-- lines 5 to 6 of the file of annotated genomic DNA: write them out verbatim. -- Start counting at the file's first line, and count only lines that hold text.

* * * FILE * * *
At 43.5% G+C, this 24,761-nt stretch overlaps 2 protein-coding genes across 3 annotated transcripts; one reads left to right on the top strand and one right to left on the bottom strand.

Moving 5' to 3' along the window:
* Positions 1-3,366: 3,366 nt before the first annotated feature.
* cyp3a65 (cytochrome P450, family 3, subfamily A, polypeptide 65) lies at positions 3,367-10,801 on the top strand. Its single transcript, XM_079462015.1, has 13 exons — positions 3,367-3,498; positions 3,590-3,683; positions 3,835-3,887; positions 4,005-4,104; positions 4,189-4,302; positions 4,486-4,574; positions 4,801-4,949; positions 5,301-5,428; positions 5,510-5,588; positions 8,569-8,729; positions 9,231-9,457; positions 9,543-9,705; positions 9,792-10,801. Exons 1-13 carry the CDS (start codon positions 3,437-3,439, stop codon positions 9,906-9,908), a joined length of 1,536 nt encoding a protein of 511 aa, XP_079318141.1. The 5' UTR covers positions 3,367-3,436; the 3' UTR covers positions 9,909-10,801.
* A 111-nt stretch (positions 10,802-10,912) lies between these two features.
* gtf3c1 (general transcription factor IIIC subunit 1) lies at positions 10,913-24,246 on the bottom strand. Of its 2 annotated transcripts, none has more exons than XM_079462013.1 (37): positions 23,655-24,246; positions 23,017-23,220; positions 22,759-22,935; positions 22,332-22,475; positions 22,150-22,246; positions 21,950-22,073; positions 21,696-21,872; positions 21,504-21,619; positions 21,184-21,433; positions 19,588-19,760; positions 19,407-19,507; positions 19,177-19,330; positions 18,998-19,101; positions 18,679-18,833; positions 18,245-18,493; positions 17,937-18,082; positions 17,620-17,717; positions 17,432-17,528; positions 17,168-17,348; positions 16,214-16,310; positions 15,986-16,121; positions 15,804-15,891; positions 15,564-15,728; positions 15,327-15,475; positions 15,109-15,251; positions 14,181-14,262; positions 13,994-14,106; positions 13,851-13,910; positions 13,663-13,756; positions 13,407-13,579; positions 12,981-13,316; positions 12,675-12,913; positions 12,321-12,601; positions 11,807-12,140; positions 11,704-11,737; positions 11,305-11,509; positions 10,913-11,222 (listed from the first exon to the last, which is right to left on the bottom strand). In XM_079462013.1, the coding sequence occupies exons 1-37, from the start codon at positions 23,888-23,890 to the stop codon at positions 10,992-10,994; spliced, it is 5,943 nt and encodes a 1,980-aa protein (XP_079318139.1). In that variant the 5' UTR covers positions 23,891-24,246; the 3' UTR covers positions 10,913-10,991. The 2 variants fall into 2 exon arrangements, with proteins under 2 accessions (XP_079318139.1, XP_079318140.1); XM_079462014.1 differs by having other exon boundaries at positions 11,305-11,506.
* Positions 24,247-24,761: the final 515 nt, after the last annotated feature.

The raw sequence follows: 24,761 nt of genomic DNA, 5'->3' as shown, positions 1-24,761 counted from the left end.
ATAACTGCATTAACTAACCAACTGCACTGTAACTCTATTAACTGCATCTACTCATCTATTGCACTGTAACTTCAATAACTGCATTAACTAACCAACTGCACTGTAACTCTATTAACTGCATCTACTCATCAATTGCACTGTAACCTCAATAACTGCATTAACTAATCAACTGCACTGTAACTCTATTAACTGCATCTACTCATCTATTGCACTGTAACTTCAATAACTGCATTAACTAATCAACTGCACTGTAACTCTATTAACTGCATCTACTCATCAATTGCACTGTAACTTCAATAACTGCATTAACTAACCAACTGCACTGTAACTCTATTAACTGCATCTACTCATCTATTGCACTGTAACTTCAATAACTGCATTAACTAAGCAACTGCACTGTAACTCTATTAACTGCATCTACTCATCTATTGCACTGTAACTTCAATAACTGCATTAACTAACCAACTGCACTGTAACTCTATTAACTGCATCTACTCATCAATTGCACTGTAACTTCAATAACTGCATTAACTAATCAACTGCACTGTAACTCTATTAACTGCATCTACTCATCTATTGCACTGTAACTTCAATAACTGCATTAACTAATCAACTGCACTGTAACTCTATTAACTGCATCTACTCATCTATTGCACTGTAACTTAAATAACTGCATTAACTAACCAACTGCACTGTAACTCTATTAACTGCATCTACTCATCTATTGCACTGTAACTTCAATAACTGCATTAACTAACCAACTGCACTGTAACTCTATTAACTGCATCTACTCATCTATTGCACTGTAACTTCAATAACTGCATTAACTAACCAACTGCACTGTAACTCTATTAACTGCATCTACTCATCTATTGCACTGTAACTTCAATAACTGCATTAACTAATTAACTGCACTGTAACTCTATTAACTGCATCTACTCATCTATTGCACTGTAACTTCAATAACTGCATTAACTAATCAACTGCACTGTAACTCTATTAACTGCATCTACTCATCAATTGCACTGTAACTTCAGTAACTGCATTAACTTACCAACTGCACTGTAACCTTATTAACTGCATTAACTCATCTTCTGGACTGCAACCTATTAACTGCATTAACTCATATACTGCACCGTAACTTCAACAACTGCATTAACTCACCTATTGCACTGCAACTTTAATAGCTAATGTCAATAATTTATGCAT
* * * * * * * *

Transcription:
* A 111-nt stretch (positions 10,802-10,912) lies between these two features.
* gtf3c1 (general transcription factor IIIC subunit 1) lies at positions 10,913-24,246 on the bottom strand. Of its 2 annotated transcripts, none has more exons than XM_079462013.1 (37): positions 23,655-24,246; positions 23,017-23,220; positions 22,759-22,935; positions 22,332-22,475; positions 22,150-22,246; positions 21,950-22,073; positions 21,696-21,872; positions 21,504-21,619; positions 21,184-21,433; positions 19,588-19,760; positions 19,407-19,507; positions 19,177-19,330; positions 18,998-19,101; positions 18,679-18,833; positions 18,245-18,493; positions 17,937-18,082; positions 17,620-17,717; positions 17,432-17,528; positions 17,168-17,348; positions 16,214-16,310; positions 15,986-16,121; positions 15,804-15,891; positions 15,564-15,728; positions 15,327-15,475; positions 15,109-15,251; positions 14,181-14,262; positions 13,994-14,106; positions 13,851-13,910; positions 13,663-13,756; positions 13,407-13,579; positions 12,981-13,316; positions 12,675-12,913; positions 12,321-12,601; positions 11,807-12,140; positions 11,704-11,737; positions 11,305-11,509; positions 10,913-11,222 (listed from the first exon to the last, which is right to left on the bottom strand). In XM_079462013.1, the coding sequence occupies exons 1-37, from the start codon at positions 23,888-23,890 to the stop codon at positions 10,992-10,994; spliced, it is 5,943 nt and encodes a 1,980-aa protein (XP_079318139.1). In that variant the 5' UTR covers positions 23,891-24,246; the 3' UTR covers positions 10,913-10,991. The 2 variants fall into 2 exon arrangements, with proteins under 2 accessions (XP_079318139.1, XP_079318140.1); XM_079462014.1 differs by having other exon boundaries at positions 11,305-11,506.